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News > Iowa Airman learned from harsh childhood experiences in Africa
Technical Sgt. Patrick Kazeze,  Iowa Air National Guard 132nd Fighter Wing, as part of an Honor Guard Detail
Tech. Sgt. Patrick Kazeze performs duty in the 132nd Fighter Wing Honor Guard during the 2012 Annual Awards Ceremony held in the hangar of the 132FW in Des Moines on Nov. 3, 2012. (U.S. Air Force photo by Staff Sgt. Linda K. Burger)
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Iowa Airman learned from harsh childhood experiences in Africa

Posted 1/9/2013   Updated 1/10/2013 Email story   Print story


by Master Sgt. Todd Moomaw and Tech. Sgt. Sara Robinson
132 Fighter Wing

1/9/2013 - DES MOINES, Iowa -- Tech. Sgt. Patrick Kazeze proudly serves as an Air National Guard Technician and as a member of the 132nd Fighter Wing Base Honor Guard.

As an Air Guardsman, he comprises a diverse team of 106,000 Americans on call in 50 states and 3 territories.

Kazeze is no stranger to diversity.

He grew up in the African countries of Malawi and Ethiopia. As the child of a United Nations statistician/demographer, he says he learned valuable life lessons that stick with him today.
"No man is an island. There were people in bread lines, and Ethiopia's socialist dictator, Mengistu Haile Mariam, would not accept outside help," Kazeze said. He learned that no man or country can go through life without help at some point.

Hundreds of thousands were killed as a result of the use of hunger as a weapon under Mengistu's rule. Mengistu was overthrown, fled the country to Zimbabwe and was convicted of genocide in absentia.

Kazeze appreciates where he is in life due to what he saw and experienced in Africa while growing up. Eventually, outside forces set up refugee camps and started providing food. Kazeze and his family were part of the few lucky evacuees to Kenya.

Attending high school in Hailsham, England, exposed him to many different cultures.

"I enjoyed time in England, school was like a big melting pot," Kazeze said. "I made a lot of friends, and met people from every continent - Muslim, Buddhist, the whole gamut of religions."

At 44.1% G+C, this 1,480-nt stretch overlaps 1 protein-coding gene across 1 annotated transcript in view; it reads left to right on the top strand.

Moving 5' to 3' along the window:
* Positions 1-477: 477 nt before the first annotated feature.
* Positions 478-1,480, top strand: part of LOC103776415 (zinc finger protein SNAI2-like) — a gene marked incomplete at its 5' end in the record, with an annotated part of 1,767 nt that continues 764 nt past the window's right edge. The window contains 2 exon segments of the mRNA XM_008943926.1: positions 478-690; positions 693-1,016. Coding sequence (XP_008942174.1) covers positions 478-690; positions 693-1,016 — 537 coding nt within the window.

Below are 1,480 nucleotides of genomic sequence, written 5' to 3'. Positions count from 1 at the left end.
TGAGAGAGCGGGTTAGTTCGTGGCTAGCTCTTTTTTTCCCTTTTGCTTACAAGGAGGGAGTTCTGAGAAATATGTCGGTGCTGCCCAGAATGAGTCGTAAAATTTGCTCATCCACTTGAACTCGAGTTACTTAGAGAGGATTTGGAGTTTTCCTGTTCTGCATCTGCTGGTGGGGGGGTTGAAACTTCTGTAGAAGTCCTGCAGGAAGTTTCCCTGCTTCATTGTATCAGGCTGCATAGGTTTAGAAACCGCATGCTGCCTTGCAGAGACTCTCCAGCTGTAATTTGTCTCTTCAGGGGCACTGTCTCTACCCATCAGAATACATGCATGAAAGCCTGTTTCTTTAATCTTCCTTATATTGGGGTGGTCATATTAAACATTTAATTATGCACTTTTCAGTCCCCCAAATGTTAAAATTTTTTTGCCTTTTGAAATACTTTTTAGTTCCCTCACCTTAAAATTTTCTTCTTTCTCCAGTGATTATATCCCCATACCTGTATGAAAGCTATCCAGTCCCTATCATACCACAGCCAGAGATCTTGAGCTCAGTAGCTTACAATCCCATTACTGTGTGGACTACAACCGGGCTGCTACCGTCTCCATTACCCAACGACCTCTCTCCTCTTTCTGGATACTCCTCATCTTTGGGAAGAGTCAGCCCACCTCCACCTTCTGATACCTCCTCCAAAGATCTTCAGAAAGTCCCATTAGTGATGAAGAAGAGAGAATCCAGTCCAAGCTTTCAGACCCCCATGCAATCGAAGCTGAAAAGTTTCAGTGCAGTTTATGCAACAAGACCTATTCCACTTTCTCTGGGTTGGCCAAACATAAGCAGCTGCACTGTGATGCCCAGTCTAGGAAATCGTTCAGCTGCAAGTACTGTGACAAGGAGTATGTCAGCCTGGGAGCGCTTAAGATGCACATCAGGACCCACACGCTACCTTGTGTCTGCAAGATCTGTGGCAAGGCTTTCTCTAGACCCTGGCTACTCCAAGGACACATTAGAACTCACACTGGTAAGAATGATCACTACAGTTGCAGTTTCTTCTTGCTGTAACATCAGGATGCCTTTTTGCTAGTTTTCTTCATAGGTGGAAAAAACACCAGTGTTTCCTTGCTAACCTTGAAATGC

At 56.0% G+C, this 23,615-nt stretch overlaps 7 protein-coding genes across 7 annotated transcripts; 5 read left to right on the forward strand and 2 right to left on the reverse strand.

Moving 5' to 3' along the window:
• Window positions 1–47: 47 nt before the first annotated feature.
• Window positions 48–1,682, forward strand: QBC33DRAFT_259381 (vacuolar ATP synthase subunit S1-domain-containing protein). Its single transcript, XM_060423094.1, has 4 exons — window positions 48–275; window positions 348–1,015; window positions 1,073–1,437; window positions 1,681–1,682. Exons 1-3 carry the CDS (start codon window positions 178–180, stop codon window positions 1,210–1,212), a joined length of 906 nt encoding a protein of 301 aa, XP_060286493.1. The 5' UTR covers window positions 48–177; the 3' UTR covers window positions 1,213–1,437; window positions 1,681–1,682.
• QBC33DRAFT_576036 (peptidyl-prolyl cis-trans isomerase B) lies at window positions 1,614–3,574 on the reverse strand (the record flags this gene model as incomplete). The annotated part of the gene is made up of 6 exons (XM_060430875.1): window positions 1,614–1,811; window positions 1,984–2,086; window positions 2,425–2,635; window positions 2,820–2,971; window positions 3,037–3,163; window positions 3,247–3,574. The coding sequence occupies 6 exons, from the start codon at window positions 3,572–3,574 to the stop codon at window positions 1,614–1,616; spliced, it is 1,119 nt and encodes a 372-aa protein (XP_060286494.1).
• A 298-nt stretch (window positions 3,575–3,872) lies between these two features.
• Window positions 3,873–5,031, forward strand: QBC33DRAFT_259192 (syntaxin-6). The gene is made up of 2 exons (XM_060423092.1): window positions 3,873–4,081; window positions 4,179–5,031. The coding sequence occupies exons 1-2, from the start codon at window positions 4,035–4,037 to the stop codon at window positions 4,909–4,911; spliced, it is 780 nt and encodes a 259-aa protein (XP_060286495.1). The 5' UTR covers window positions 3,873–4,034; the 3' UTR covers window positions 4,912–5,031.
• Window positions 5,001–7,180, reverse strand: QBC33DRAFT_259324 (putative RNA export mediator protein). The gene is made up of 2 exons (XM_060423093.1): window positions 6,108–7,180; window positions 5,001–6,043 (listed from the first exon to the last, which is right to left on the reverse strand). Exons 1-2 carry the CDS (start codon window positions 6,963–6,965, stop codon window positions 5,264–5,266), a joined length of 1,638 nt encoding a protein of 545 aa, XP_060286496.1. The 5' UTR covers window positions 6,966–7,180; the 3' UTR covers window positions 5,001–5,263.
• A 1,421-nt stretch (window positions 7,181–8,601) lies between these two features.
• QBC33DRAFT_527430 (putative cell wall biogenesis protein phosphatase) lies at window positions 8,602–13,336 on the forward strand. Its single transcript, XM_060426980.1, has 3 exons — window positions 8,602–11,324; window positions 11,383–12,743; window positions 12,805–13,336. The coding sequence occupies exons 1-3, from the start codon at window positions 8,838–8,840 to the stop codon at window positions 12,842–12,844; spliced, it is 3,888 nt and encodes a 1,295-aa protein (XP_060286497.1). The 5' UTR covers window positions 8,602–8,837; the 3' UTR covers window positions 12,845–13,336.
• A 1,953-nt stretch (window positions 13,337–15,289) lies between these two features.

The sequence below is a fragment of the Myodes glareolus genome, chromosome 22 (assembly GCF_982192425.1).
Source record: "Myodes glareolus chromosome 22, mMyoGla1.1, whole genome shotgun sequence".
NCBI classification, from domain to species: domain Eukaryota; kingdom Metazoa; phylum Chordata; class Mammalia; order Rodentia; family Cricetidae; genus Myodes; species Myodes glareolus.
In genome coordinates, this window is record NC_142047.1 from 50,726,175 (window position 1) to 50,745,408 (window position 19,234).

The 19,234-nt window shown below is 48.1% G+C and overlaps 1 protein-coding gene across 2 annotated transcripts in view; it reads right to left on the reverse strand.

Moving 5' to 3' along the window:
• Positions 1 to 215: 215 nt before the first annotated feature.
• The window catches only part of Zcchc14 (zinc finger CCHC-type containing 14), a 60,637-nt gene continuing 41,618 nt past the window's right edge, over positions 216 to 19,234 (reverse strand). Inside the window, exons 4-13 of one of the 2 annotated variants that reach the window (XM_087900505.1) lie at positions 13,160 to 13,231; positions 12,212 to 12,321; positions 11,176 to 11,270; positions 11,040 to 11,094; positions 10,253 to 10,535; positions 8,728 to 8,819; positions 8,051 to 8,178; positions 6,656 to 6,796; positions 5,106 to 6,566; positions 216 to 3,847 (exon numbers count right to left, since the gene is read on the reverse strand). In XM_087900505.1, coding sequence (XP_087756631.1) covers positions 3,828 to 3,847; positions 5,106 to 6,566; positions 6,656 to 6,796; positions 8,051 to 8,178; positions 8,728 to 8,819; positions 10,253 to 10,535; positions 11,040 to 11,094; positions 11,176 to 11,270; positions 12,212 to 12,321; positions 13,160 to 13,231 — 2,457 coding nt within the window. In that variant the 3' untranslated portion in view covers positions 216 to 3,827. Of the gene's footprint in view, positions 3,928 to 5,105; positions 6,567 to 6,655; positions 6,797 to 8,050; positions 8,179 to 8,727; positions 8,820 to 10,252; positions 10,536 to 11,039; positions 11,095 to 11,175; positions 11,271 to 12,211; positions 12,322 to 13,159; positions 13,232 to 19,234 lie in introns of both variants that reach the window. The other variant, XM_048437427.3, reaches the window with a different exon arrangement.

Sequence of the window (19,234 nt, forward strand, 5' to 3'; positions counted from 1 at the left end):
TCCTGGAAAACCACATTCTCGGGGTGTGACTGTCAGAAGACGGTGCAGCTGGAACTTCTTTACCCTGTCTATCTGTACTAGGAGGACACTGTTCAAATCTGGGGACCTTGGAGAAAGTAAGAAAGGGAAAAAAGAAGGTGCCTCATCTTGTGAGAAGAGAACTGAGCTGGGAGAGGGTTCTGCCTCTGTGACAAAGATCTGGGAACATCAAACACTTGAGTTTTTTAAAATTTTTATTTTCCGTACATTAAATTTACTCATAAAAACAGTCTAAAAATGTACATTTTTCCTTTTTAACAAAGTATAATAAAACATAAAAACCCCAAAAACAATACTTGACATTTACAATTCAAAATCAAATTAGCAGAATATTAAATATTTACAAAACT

When the time came for Kazeze to attend college, he set his sights on the United States. However, after four years in England, he had picked up a thick British accent.

He watched VHS tapes of U.S. television to study the American accent. Watching shows like "The A-Team," "Knight Rider" and "Battlestar Galactica" helped him learn the dialect.

Kazeze was now ready to attend college. Following in his father's footsteps, a Drake alum, he looked into Iowa schools. Grand View University offered what he was looking for, and he majored in television and radio production. During his time at Grandview he considered joining the military, but didn't.

The events of 9/11 renewed his interest in the military. By then, Kazeze was 28 and too old to join active duty so he decided he could best serve our country as a member of 132nd Fighter Wing.

After basic training, Kazeze worked in civil engineering as an electrical power production specialist. He now works in maintenance as an aerial ground equipment specialist.

While in the Iowa Air National Guard, Kazeze became a United States citizen. He reflected on a visit to see his parents who retired in Malawi. "It's interesting going back (to Malawi) as a United States citizen, I fly into Lilongwe, a big modern city, and as I go into the country it gets less and less developed, until it's just bushmen," he said.

Even today, Kazeze uses life lessons he learned during his childhood in Africa. He is a well-rounded Airman, an American citizen and he appreciates the time that he spent in Africa.

He grew up to know that, as humans, we are all in this together and we all need each other in one way or another.

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